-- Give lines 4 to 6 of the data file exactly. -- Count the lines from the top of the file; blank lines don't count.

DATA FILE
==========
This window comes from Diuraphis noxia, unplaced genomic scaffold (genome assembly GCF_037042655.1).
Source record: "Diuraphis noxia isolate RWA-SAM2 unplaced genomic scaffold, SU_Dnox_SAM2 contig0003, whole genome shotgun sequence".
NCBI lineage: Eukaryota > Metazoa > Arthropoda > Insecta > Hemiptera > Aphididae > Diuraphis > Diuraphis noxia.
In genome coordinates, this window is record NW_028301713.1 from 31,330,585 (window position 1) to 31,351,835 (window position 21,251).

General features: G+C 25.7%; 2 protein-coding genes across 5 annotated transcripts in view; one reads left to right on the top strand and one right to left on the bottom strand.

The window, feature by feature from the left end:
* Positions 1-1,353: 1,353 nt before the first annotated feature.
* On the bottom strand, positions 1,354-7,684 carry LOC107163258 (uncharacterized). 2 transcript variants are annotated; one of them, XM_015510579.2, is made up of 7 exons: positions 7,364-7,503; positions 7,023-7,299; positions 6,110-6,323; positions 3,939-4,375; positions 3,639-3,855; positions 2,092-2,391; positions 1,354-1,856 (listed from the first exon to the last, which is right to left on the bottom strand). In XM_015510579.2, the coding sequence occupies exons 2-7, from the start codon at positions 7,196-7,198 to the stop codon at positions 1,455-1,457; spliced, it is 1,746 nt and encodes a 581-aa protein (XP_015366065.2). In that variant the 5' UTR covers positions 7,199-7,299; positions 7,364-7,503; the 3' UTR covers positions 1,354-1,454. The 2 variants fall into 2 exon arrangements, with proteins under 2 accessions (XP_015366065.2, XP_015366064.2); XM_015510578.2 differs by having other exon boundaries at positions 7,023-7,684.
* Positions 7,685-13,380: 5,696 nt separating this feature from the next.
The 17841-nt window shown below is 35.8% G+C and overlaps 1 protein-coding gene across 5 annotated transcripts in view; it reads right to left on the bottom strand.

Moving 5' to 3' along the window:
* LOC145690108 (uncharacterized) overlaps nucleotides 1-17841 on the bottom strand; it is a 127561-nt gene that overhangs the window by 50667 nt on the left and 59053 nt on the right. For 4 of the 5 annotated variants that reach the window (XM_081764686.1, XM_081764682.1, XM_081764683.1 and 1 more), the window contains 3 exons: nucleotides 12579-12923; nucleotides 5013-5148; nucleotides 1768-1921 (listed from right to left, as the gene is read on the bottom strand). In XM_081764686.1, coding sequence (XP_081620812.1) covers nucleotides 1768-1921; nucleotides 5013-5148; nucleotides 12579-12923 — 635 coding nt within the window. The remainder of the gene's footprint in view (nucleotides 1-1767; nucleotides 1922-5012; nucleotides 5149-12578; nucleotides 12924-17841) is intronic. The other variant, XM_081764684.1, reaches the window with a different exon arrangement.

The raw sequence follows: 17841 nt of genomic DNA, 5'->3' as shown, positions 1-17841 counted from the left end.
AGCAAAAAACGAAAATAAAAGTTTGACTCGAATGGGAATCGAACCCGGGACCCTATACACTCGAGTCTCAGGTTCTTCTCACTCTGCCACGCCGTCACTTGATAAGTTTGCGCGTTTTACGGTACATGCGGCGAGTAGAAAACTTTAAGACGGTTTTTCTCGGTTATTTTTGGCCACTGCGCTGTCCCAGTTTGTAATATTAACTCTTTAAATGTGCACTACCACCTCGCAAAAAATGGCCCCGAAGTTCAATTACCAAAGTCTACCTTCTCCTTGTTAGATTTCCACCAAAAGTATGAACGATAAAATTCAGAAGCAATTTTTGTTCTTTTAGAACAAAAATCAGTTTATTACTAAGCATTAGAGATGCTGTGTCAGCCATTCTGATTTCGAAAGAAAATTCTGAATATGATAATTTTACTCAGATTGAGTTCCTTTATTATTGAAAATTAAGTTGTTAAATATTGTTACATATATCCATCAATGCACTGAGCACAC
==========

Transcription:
In genome coordinates, this window is record NW_028301713.1 from 31,330,585 (window position 1) to 31,351,835 (window position 21,251).

General features: G+C 25.7%; 2 protein-coding genes across 5 annotated transcripts in view; one reads left to right on the top strand and one right to left on the bottom strand.

The window, feature by feature from the left end: